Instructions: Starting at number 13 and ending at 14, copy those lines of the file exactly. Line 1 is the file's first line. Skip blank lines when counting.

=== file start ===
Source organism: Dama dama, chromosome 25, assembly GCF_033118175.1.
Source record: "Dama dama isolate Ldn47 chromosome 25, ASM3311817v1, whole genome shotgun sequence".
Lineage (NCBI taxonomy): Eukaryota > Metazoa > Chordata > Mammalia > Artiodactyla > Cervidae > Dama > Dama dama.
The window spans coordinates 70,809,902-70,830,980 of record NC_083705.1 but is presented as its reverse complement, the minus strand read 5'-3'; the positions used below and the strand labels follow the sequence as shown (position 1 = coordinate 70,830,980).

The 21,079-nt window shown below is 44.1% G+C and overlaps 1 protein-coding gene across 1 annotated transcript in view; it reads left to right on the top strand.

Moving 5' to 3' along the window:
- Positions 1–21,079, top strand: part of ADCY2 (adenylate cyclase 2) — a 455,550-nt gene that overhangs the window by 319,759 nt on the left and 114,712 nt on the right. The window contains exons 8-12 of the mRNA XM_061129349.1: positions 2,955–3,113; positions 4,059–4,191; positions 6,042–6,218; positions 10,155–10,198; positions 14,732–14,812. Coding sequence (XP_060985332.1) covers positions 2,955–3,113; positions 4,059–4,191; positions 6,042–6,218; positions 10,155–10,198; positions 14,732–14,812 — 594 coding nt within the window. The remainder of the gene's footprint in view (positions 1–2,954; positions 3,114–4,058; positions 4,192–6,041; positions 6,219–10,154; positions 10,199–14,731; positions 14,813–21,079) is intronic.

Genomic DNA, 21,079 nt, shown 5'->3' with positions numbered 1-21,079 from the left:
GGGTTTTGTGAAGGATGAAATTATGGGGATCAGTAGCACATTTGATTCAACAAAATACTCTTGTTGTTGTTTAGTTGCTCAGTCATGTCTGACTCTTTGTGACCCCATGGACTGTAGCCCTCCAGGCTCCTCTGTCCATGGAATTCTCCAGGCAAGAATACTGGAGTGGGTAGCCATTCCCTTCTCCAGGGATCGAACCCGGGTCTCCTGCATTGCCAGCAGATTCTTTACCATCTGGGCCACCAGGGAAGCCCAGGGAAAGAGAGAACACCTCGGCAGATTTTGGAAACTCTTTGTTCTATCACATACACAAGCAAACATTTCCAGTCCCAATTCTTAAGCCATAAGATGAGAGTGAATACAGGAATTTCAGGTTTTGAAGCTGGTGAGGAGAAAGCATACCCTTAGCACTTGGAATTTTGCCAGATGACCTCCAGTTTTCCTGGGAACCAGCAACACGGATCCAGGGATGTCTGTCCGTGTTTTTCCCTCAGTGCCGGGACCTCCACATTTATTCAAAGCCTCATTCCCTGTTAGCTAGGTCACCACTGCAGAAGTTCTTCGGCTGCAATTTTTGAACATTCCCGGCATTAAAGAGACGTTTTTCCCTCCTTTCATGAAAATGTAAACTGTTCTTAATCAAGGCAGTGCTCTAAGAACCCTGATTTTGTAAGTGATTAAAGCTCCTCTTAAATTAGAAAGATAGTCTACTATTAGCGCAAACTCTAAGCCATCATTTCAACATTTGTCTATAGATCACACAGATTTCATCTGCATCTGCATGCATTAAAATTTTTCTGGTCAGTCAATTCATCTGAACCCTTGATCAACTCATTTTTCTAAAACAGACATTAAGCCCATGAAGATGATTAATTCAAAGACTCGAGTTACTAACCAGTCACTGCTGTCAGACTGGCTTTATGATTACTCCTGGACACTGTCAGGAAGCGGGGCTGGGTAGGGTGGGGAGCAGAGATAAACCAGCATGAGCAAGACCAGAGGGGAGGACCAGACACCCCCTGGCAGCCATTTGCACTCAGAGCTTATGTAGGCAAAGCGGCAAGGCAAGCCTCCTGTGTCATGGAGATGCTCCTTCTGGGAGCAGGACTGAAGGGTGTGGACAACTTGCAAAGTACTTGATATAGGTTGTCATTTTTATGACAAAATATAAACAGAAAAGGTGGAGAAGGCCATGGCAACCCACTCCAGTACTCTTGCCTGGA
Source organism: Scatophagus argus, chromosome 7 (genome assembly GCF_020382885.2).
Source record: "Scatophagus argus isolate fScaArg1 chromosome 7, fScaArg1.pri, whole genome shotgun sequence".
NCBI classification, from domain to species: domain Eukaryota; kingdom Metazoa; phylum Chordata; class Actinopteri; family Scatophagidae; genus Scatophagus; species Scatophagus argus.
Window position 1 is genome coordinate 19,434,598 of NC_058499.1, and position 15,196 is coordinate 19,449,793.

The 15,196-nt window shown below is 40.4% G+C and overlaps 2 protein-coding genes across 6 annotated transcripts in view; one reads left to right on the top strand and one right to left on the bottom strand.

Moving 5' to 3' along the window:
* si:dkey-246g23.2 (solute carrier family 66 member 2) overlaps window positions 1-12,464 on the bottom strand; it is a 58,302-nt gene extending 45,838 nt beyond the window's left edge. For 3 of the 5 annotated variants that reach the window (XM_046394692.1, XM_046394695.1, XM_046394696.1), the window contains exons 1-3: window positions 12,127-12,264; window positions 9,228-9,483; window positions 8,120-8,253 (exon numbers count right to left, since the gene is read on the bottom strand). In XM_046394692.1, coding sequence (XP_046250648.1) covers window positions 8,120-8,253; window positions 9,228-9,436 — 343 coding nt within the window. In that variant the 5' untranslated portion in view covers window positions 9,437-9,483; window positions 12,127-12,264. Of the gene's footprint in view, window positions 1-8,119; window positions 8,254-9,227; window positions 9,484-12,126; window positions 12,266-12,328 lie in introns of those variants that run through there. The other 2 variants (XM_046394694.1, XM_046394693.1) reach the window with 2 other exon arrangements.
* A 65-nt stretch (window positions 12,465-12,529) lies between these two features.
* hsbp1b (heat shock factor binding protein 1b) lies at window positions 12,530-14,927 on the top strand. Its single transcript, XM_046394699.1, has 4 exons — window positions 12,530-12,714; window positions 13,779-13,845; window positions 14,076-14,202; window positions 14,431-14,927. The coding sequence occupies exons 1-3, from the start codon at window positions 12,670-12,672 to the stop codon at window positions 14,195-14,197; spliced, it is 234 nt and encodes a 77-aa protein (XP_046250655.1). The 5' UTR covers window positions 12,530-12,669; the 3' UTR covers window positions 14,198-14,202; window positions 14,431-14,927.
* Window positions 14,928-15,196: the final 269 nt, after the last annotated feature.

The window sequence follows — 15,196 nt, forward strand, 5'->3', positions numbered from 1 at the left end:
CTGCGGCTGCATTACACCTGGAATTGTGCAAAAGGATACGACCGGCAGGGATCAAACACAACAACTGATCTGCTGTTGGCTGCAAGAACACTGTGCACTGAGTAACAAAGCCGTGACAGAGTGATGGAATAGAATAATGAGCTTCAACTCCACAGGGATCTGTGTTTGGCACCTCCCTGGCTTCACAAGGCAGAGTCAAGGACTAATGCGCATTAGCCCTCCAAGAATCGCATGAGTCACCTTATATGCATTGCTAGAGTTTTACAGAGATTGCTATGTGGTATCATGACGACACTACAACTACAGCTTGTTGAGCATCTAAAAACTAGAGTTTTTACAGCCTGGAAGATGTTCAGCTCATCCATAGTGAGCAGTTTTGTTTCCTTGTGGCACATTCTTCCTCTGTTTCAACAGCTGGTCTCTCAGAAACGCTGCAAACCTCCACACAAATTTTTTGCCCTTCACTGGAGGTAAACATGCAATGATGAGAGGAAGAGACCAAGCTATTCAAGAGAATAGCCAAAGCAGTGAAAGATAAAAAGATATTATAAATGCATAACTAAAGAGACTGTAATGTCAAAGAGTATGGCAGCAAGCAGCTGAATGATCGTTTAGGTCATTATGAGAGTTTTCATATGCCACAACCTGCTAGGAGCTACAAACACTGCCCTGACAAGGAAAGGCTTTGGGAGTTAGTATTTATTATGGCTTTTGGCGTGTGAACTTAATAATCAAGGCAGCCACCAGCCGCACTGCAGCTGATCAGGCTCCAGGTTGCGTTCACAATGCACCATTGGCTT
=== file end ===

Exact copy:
Window position 1 is genome coordinate 19,434,598 of NC_058499.1, and position 15,196 is coordinate 19,449,793.

The 15,196-nt window shown below is 40.4% G+C and overlaps 2 protein-coding genes across 6 annotated transcripts in view; one reads left to right on the top strand and one right to left on the bottom strand.